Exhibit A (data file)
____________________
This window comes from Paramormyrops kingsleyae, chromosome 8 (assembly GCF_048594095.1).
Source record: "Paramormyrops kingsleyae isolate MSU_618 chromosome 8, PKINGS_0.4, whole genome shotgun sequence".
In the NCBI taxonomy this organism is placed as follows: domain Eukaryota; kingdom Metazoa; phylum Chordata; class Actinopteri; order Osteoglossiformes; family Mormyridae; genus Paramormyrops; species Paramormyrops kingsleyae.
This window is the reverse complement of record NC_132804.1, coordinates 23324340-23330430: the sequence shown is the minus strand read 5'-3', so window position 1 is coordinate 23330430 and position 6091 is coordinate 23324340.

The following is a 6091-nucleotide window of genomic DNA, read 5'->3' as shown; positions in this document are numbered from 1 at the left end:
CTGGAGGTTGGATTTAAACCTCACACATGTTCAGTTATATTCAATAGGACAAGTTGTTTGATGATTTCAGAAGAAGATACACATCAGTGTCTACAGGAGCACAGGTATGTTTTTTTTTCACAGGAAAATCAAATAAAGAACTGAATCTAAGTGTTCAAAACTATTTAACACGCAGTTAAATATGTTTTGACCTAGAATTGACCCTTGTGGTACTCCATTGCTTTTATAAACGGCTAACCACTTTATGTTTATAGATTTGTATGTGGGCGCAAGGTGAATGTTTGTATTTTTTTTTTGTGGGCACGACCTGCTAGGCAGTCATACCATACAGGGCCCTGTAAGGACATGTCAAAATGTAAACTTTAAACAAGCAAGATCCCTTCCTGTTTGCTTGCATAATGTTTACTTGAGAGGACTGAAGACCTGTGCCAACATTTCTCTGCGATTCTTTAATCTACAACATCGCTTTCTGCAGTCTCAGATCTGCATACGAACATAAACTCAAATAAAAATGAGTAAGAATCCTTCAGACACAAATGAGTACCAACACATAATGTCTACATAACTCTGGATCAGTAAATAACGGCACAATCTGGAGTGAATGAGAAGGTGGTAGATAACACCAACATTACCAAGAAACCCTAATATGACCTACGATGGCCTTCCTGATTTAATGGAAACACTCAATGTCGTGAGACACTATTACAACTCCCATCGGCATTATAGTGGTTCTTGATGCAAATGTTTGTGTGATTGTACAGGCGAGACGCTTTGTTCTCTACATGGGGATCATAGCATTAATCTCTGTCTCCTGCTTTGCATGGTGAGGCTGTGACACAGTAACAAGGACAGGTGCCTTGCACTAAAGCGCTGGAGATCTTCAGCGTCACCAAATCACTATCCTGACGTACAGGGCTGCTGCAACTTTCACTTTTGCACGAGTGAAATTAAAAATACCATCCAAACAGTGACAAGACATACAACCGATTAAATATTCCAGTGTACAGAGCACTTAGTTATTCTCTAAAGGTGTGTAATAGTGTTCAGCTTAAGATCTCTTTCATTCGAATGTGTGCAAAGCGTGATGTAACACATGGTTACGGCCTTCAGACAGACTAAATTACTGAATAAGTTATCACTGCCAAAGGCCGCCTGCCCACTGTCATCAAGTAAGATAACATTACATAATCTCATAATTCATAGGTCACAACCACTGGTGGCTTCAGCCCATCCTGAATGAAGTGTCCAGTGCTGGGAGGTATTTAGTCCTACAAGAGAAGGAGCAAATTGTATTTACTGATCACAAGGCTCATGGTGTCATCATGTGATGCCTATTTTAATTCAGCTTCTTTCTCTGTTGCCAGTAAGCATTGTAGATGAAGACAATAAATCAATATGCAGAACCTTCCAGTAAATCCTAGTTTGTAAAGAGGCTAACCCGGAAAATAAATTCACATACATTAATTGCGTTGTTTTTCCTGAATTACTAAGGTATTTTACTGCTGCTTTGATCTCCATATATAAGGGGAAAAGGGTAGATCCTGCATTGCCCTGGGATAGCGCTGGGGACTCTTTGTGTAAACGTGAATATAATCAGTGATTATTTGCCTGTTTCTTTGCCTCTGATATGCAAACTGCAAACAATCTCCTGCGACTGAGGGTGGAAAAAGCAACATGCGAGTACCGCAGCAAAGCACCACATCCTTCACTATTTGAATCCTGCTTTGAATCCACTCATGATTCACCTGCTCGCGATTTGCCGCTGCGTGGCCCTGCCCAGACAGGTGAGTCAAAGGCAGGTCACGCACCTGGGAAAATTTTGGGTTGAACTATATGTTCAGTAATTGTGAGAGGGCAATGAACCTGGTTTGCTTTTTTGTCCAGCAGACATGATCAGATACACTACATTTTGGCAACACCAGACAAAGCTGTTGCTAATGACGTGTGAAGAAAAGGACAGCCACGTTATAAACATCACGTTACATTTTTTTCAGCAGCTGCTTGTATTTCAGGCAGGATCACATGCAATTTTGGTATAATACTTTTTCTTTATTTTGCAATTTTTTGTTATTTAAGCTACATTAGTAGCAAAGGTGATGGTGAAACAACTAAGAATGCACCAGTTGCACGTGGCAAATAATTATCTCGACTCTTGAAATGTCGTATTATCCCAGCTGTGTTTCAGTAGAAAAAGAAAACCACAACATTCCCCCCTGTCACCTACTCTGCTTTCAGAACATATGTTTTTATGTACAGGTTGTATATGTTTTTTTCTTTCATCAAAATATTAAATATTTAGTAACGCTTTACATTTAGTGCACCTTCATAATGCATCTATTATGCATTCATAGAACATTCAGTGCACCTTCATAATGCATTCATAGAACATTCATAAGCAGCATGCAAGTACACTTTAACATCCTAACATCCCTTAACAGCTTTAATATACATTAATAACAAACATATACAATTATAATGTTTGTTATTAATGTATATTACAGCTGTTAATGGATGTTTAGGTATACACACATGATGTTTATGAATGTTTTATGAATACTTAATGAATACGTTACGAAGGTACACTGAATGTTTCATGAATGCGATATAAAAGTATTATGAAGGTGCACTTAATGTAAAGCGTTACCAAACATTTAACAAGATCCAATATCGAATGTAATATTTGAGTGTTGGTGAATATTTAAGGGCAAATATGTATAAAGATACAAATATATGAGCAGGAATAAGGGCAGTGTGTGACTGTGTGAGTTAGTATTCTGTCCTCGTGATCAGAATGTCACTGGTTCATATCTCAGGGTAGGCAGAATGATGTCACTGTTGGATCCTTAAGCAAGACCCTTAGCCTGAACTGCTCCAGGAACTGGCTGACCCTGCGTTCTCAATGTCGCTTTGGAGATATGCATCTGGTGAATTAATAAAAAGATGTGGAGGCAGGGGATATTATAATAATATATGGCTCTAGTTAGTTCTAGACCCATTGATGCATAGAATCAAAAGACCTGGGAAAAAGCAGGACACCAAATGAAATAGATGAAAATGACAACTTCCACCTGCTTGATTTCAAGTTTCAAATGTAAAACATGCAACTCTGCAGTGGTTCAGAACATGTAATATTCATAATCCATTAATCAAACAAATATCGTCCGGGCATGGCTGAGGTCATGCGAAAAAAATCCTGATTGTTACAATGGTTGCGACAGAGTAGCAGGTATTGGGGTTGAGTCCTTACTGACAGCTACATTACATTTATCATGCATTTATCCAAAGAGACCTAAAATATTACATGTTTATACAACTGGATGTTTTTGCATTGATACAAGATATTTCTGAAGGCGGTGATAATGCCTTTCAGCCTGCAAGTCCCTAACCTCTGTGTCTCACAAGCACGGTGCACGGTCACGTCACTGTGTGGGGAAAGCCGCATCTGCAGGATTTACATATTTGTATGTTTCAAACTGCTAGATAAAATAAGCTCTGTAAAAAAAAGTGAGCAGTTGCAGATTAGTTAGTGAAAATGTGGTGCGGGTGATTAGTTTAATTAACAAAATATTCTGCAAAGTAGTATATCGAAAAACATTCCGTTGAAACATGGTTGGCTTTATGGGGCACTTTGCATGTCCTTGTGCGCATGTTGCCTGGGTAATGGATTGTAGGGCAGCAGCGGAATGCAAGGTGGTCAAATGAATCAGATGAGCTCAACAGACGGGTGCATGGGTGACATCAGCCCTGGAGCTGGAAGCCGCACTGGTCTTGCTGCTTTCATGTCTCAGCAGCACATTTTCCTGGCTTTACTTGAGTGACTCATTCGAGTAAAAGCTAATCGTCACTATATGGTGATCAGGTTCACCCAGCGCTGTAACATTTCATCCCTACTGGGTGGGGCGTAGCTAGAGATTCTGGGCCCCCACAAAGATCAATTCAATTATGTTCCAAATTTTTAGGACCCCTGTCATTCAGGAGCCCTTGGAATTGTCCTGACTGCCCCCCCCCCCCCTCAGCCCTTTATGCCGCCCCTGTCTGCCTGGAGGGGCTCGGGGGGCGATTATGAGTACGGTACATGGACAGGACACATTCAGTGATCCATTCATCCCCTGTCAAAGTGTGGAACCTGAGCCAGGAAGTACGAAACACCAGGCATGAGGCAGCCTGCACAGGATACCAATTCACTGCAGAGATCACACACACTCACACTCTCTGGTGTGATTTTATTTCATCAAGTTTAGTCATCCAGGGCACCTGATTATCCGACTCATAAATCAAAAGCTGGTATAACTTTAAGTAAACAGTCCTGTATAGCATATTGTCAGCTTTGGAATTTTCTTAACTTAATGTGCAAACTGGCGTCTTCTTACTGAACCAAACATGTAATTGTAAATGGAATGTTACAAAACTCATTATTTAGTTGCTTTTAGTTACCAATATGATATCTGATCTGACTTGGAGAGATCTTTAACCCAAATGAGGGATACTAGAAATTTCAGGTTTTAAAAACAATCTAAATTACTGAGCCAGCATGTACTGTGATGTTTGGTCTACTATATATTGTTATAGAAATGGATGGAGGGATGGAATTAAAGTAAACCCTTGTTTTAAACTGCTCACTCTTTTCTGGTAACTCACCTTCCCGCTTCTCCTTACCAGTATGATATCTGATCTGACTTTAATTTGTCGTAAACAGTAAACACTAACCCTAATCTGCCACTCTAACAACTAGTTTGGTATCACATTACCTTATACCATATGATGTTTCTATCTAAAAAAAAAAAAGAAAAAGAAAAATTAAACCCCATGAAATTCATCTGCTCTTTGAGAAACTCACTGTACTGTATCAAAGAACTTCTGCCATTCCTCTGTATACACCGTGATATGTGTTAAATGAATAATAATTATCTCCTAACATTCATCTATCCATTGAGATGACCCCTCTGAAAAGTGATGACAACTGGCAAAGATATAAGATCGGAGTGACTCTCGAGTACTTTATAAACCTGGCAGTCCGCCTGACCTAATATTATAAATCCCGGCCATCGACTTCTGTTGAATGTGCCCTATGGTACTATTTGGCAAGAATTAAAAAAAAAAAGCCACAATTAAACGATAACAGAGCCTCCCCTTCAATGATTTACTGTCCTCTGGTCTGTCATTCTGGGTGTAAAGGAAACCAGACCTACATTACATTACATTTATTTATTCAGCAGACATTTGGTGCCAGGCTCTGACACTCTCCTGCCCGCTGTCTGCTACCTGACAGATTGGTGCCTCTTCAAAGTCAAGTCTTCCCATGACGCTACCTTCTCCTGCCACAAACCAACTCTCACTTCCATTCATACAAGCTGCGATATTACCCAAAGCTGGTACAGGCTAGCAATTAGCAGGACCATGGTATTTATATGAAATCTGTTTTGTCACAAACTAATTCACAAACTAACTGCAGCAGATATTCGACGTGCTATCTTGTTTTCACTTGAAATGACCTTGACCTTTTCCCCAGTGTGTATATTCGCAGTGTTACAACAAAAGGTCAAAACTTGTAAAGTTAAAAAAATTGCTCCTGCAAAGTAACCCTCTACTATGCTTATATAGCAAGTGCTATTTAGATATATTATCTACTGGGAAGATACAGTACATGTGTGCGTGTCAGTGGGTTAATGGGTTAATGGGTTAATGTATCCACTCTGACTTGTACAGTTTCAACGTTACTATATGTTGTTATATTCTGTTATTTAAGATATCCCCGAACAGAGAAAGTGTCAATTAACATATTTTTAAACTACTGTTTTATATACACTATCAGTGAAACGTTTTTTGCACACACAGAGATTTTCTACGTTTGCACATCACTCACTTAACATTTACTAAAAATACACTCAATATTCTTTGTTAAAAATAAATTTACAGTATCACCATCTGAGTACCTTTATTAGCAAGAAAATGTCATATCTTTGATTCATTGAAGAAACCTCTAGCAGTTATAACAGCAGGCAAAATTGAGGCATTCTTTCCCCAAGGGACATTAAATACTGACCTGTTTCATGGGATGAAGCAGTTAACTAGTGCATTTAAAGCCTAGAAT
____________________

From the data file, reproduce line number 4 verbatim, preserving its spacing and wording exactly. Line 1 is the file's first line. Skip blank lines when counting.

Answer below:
This window is the reverse complement of record NC_132804.1, coordinates 23324340-23330430: the sequence shown is the minus strand read 5'-3', so window position 1 is coordinate 23330430 and position 6091 is coordinate 23324340.